Design for the New Law Courts
George Gilbert Scott
“Design for the New Law Courts Strand Front”
Source: Building News
Other entrants in the competition
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As might be expected, George Gilbert Scott was one of the strongest competitors in the competition for the new Law Courts on the Strand in 1867. Although the competition was won by George Edmund Street, some aspects of Scott's design were liked by the commentators in Building News. In a long analysis of it in their issue of 1 February 1867, they note that
The general plan which Mr. Scott has adopted is very unlike all the others, in as much as the outer shell of building does not completely surround the site, being omitted towards the Strand in order to give more space to the central block of building.... Within the outer shell is an area or street opening into the Strand. Bounded by this internal street on the north, east, and west, and by the Strand on the south, is a huge block of buildings, with a central projection towards the south of one-third the length of the main building, and 'an open space' in the centre of the block. This central mass is devoted to twenty-two out of the twenty-four courts required, and the chief offices.... no one can fail to see that the courts are brought well together, and every convenience afforded for the legal public without waste of room or unnecessary display.
In the end, however "the great question of concentration" seemed to sway the case against him, together with the feeling that Scott had not given of his best here, partly no doubt because of the pressure of time (there had only been nine months to work on such a major project) and the stringent requirements of the Commissioners, but also because, when he did have more scope for his own ideas, he failed to capitalise on it:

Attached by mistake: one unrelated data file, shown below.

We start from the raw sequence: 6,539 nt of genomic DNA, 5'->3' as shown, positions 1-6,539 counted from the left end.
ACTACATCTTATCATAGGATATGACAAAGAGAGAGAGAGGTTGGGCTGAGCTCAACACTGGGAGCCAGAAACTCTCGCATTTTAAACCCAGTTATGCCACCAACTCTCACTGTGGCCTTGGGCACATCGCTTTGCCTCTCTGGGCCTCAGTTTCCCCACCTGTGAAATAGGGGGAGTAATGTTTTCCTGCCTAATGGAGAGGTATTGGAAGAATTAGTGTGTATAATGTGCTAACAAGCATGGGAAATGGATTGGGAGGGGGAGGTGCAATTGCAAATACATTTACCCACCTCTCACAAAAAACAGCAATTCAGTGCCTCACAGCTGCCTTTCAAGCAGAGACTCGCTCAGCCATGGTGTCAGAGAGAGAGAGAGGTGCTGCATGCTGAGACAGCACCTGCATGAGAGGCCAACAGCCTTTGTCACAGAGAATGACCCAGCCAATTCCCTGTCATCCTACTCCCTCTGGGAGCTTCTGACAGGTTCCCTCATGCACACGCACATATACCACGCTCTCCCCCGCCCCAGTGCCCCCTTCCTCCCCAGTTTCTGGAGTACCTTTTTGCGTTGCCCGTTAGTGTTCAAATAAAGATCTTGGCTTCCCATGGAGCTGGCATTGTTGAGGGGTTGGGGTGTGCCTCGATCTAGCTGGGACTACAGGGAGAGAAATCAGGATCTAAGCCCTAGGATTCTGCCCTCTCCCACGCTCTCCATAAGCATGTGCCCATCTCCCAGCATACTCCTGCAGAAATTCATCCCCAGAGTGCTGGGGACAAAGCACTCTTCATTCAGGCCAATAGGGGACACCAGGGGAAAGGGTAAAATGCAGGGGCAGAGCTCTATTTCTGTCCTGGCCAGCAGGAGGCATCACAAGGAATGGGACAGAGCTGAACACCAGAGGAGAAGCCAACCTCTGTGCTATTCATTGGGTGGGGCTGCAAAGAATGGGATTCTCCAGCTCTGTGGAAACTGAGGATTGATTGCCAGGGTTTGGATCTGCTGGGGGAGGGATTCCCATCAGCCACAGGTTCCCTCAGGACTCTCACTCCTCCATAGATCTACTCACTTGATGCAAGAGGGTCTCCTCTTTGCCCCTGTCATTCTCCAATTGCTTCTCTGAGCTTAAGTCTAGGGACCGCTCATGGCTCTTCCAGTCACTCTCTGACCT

we think Mr. Scott's architectural power declared itself in his Gothic designs for the Foreign Office [later used at St Pancras and the Midland Grand Hotel], in his design for the Hamburg Exchange, and in his new Town Hall at Preston, much more than in any of the drawings for the Law Courts. It is true that Mr. Scott insists that his design is the outcome of the plan, and that nearly all the great features of what people call the architectural composition result from the practical distribution of the building. We can only say that the requirements of the Commissioners, even though contrived with Spartan courage, are not the sort of things to encourage the development of art. In the towers which flanked the projection towards the Strand, Mr. Scott was unfettered, and so practically he makes them both clock towers, for, although one is to serve as a ventilating tower, its great purpose would appear on its four sides, in the shape of huge sun-dials. These towers and the whole composition which they flank we look upon as the greatest defect in the design; the portals are low and out of proportion with the superstructure. The smaller features remind us of the most unsatisfactory parts of the Foreign Office designs, and the attempt to secure lightness has resulted in monotony, the effort to grasp repose and strength has ended in baldness. (79-80)
In a summation published on 12 April of the same year, the commentators write simply: "Mr. Scott — Merits: Grouping of courts compact, ambulatory or central corridor well arranged, architecture of entrance vestibule and ambulatory dignified and well proportioned in themselves, treatment of levels good." However, the "demerits" evidently outweighed these merits: "Judges' corridor too exposed. Strand facade poor, especially in the centre, superstructure too much for the portal and monotony of skyline" (249). Scott, it seemed, had wasted the better part of a year's work, an occupational hazard for top-flight architects entering competitions for major commissions. — Jacqueline Banerjee
Building News and Engineering Journal. Vol 14. Internet Archive. Uploaded by Gerstein Science Information Centre at the University of Toronto. Web. 1 February 2012.
Building News. (5 April 1867): following 238.
Last modified 3 February 2012